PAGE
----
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The Kindle.

Give me your thoughts, your feelings, your hopes, your fears, your experiences, recommendations or warnings.

Thank you.


Jun. 22nd, 2009 03:21 pm (UTC)
Would comments on the iPhone Kindle app help?
Jun. 22nd, 2009 03:21 pm (UTC)
Not really.
Jun. 22nd, 2009 03:50 pm (UTC)
I've been rocking the Kindle 2 for a few months now. It's really convenient. I never thought an e-reader could improve the process of reading (which I've been doing longer and more often than anything else over the last umpty-ump years), but it's almost at the point where I find a Kindle easier to work with than a real book. I can cradle it in one hand and still turn pages.

None of the features (slow Internet search, text-to-speech) other than the downloading and reading of electronic books are worth it. So don't get too excited about those.
Jun. 22nd, 2009 04:07 pm (UTC)
Last time I was on a plane, the fella sitting next to me had one. I asked him how he felt about it. He mentioned as how he loved it. I inquired if he was a big reader. He mentioned that no, he really wasn't, but he'd been reading a lot more since he had received it as a gift from his wife.

So, there's anecdotal evidence that the Kindle is increasing adult literacy, which I approve of. On the other hand, I'm not sold on the things. I like books. I have a hard time reading documents electronically. Not just because of the eye strain, which I understand is not much of an issue with the Kindle, but because I find electronic documents so... restrictive? I don't know.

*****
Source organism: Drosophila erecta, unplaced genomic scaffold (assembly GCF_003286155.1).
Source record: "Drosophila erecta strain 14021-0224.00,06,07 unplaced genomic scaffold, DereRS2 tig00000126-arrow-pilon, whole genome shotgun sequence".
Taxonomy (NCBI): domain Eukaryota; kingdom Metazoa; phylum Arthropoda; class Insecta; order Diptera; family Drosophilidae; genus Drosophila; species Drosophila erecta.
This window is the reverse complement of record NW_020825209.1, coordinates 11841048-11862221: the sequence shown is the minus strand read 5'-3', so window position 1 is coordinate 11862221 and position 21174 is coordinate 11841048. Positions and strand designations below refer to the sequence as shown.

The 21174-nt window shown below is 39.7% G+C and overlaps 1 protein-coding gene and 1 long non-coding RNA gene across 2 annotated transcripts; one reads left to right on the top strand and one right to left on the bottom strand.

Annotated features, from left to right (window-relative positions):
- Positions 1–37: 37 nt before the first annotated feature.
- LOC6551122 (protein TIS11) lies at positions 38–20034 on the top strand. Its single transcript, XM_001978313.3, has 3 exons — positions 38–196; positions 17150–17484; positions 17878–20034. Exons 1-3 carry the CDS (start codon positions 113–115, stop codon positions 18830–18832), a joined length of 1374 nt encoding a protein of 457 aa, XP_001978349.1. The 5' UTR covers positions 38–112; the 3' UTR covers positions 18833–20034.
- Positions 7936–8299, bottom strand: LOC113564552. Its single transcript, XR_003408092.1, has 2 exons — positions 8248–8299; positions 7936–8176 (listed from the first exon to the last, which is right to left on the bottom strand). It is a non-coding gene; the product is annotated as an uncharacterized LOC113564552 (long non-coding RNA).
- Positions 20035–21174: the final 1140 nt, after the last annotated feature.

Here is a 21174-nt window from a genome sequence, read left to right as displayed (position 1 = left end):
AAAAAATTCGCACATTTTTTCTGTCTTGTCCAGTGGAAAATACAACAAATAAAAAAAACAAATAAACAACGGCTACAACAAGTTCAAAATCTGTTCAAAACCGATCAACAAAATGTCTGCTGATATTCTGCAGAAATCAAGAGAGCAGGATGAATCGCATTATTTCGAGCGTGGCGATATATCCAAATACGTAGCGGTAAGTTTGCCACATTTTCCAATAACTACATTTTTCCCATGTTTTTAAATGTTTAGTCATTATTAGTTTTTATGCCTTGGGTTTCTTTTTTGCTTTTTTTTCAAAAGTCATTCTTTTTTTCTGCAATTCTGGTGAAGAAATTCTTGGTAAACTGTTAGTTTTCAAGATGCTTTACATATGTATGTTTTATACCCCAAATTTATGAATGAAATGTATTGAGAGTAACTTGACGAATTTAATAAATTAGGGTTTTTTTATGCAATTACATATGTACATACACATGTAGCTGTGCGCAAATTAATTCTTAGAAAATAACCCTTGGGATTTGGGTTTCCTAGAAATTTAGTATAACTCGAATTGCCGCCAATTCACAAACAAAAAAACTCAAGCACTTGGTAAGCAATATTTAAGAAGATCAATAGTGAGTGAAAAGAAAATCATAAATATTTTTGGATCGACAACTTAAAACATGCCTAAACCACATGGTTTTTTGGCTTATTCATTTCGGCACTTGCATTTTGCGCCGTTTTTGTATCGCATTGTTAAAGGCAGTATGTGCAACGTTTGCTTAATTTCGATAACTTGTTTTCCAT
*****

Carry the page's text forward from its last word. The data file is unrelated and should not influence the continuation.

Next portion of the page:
I can't flip the pages back and forth. I hate having to scroll, or push a button to get to the next page.

Maybe it's the physical aspects of it. The feel of the paper, the subtle aroma a book can take from its surroundings. The heft and dimensions. I'm not sure.

I can see some clear benefits for the device, especially when traveling, but I'm not sold on them yet.
Jun. 22nd, 2009 05:00 pm (UTC)
I've read a bit off of a Kindle and I have mixed feelings.

Good: I was pleasantly surprised at how easy it was to use. I figured for sure it'd be hard to see the screen, but it's actually quite nice on the eyes in a variety of light levels. It's easy to move around between points in books, and even between multiple books. And that you can have dozens of books on one device is obviously most of the point.

Bad: The fact that it is indeed a delicate electronic device: it makes a book, a physically unimportant thing, into a physically precious thing. I had it at the beach, but didn't dare bring it outside where sand and salt water could destroy it. I was paranoid about it being broken or stolen. And, it's damn expensive.

Summary. I'd buy a Kindle if it was:
a)under $100 (that's where I value it, anyway, and new ones aren't even close to this), and
b)if I was going to be reading a lot of new books, such that things I want to read would be readily available on it. (I read a lot of old stuff that I do not think is available, but I'm not certain of this, and I won't bother to check until the price is somewhat in my solar system.)
Jun. 22nd, 2009 05:08 pm (UTC)